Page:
Using Chameleon UIKit to build an iOS app for OSX

by @jehiah on 2011-12-05 10:30UTC
Filed under: All , Programming , iOS , ObjectiveC , XCode , iPhone , OSX , Chameleon

UIKit is an amazing piece of work, and it lowers the bar for iOS applications tremendously, which is attested to by the number of applications on the iOS App Store.

Chameleon ( is a port of Apple’s UIKit to the Mac OS X. This means it’s designed as a drop in replacement framework which you can build against for OSX Applications. It’s been developed and used for Twitterrific by The Iconfactory, but the source is up on github

Since then a number of other people have contributed to it helping to finish features. One challenge that I’ve had in getting started with it, is simply not having as many references as I would for iOS development.

This is meant to be a guide to get up and running with a simple UIViewController application on OSX.

First get a copy of Chameleon

cd projects
git clone git://

Next start a new application, we will call it TestUIViewController

Open up Xcode, select FileNewNew Project. Then under Mac OS X select Cocoa Application. (I’ve un-checked ARC counting). When prompted for a directory to create the new project in, select the projects directory above.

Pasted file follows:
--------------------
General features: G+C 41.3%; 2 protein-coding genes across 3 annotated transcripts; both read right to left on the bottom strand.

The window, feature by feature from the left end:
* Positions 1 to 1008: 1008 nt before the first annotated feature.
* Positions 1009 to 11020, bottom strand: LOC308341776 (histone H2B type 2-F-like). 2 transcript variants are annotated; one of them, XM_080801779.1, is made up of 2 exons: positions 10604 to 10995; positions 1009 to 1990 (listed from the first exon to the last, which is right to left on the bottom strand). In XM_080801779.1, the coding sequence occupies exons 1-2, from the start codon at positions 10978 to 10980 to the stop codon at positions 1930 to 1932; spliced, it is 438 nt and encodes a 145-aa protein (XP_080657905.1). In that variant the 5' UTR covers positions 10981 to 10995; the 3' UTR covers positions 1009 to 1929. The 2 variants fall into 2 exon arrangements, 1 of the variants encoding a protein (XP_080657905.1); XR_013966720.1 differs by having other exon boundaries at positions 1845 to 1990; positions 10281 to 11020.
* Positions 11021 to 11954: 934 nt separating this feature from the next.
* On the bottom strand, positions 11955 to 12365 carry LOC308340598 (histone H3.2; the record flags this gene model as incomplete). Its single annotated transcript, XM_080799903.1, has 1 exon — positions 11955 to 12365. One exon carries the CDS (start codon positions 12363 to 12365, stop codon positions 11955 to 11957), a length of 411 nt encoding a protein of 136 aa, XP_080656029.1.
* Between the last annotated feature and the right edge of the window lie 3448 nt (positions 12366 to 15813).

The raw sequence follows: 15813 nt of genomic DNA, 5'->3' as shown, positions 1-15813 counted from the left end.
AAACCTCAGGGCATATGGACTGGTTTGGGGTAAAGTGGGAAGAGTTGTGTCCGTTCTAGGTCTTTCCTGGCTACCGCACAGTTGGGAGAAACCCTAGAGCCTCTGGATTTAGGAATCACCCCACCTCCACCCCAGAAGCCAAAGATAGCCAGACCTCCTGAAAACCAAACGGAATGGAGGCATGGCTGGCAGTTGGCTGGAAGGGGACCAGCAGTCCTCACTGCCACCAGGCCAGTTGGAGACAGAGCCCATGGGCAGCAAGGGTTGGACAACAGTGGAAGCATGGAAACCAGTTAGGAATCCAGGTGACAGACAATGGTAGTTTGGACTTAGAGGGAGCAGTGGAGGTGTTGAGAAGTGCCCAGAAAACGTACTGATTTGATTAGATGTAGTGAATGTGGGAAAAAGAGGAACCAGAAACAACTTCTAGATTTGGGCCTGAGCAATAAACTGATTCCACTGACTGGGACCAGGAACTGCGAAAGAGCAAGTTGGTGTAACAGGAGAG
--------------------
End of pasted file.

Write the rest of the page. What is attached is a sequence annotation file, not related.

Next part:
From finder drag UIKit.xcodeproj from projects/Chameleon/UIKit directly inside of the TestUIViewController project

Next add UIKit.framework as a linked framework under TestUIViewController Summary.

Execution for an OSX application typically starts at the ApplicationDelegate.m We need to add a ChameleonAppDelegate.m which will load the UIKit components.

in AppDelegate.h should end up like this

in AppDelegate.m should look like this

Add a ChameleonAppDelegate.h

Add ChameleonAppDelegate.m

open up MainMenu.xib and add a CustomView inside of the existing View, and change the class for it to UIKitView. Connect the chameleonNSView outlet from App Delegate to the UIKitView instance just added.

Create a TestUIViewController Class. FileNewNew File and select iOSCocoa TouchUIViewController Subclass named TestUIViewController.

At this point in time, you can begin to write “normal” iOS code to load UI elements in viewDidLoad. Something simple might be to just change the window background color self.view.backgroundColor = [UIColor lightGrayColor], or allocating a UIButton and adding it to the view with [self.view addSubview:button]

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